The high cost of unequal pay in the US
In case you’re already feeling slightly dyspeptic after Christmas, here’s some news from the US that will leave a really sour taste in your mouth. Just before Christmas, the union- and Democrat-backed Americans for Financial Reform (AFFR) held a conference on unequal pay which focused on the extent to which top corporates are paid obscene amounts, and on the damage that has done to the US economy. Pay disparity has risen enormously in the US over the last thirty years (similar trends are developing in the UK too), and as well as depressing demand through lower wages for ordinary families and forcing them to take on debvts they cannot afford, the spiralling remuneration of the super-rich has led to them investing their surplus cash in ever riskier investments. Both trends stoked the sub-prime mortgage crisis that caused the Global Financial Crisis of 2008.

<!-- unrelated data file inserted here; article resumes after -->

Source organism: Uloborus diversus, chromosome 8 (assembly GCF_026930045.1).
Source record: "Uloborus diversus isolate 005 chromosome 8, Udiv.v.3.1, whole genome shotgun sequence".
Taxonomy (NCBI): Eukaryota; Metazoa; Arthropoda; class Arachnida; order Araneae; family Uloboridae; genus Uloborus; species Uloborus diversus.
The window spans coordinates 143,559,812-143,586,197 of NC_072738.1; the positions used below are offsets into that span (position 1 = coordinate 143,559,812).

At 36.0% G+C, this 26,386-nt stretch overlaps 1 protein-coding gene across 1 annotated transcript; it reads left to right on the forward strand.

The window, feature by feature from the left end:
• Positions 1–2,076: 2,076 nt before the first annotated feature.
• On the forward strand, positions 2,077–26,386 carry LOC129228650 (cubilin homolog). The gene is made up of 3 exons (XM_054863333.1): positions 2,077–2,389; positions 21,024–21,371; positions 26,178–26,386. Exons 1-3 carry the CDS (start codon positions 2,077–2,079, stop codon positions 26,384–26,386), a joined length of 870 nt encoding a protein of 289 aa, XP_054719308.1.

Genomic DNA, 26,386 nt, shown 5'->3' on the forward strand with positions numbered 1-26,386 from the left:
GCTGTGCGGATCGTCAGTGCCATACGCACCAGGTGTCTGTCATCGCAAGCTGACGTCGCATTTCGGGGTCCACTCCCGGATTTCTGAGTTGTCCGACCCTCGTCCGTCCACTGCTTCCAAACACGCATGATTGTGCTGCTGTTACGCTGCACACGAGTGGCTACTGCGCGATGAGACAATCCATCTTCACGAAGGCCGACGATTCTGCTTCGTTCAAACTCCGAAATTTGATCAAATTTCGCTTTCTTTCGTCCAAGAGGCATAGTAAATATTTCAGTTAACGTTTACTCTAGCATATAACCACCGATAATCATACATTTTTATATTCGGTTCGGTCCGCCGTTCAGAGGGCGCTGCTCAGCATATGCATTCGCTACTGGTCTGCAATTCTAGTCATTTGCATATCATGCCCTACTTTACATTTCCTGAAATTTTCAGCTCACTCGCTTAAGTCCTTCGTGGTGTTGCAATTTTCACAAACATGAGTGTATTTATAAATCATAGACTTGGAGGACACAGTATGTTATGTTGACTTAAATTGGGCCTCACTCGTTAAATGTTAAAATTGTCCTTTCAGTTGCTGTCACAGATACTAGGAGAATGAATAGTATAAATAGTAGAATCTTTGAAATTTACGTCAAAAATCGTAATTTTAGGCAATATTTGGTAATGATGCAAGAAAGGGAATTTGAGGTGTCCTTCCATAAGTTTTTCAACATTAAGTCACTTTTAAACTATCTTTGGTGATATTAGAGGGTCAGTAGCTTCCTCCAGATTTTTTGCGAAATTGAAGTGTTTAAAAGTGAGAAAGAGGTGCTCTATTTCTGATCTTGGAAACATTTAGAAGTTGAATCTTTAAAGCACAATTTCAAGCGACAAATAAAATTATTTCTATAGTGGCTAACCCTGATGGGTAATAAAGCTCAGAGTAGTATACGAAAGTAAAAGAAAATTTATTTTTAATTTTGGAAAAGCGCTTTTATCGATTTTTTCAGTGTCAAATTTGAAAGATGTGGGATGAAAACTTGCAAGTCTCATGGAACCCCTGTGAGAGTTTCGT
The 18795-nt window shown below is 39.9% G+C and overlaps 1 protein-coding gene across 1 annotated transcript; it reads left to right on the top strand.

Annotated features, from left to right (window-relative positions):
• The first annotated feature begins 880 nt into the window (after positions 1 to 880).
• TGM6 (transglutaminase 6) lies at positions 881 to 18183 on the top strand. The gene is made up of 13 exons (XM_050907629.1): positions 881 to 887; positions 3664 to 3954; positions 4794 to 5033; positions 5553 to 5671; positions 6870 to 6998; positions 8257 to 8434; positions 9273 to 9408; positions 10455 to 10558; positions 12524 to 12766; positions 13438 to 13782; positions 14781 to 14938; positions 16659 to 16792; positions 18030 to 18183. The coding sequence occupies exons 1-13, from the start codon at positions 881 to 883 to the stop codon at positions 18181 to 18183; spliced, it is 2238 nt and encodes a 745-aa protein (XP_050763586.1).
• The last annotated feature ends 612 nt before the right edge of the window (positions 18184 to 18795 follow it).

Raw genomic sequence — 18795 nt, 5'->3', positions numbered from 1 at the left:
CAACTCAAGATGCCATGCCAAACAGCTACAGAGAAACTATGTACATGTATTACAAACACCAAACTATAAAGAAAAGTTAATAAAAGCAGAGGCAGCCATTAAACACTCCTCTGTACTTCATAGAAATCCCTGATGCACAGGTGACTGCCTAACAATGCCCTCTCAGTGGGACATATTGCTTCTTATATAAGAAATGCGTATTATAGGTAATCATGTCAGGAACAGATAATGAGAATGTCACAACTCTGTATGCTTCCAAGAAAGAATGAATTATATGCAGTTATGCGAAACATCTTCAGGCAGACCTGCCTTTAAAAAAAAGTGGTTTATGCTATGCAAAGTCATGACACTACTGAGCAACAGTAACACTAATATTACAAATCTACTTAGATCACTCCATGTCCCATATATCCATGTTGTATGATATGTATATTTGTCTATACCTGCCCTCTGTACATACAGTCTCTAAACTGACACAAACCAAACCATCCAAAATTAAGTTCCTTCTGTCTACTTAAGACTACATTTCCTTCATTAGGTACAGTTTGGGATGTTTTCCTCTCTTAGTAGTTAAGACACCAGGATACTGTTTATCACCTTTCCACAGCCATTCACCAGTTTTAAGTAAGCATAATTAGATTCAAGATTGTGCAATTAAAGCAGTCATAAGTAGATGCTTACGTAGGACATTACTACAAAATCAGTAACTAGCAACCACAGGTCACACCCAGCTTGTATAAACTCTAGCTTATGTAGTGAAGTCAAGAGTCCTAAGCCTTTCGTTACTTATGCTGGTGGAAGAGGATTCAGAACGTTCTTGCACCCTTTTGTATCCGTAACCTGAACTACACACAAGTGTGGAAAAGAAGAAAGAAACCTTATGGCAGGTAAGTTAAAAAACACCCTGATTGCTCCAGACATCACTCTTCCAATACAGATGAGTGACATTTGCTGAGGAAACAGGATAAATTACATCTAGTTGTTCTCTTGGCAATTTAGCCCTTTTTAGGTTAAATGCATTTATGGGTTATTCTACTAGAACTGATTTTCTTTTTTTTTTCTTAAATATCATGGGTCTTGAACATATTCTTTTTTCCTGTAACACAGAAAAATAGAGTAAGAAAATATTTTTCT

In 1980, AFLCIO President Rich Trumka told the conference, executives at the USA’s largest companies earned about 42 times the level paid the average factory worker, according to an estimate by BusinessWeek magazine at the time. Today, he said, the average CEO at a corporation in the Standard & Poor’s 500 collects a payout that is some 343 times larger than the median paycheck received by the average worker.
Some of the ratios between top pay and median pay rates (that’s averagepay, not the worst paid) are truly mind-boggling: like UnitedHealth CEO Stephen Hemsley who is paid 1,737 times the typical worker at the company ($102m in 2011, compared with the median worker at $58,700 – or in sterling, £65m compared to £37,500). Giant retailer Wal-Mart had the second highest pay disparity gap, with CEO Michael Duke making 717 times what the median worker in his company does.
The US Government’s Securities and Exchange Commission is reported to be drafting legislation to force disclosure of the ratio of executive pay to median pay, and the AFLCIO is backing the campaign for its adoption. The independent High Pay Commission in the UK looked at very similar issues in its November 2011 report.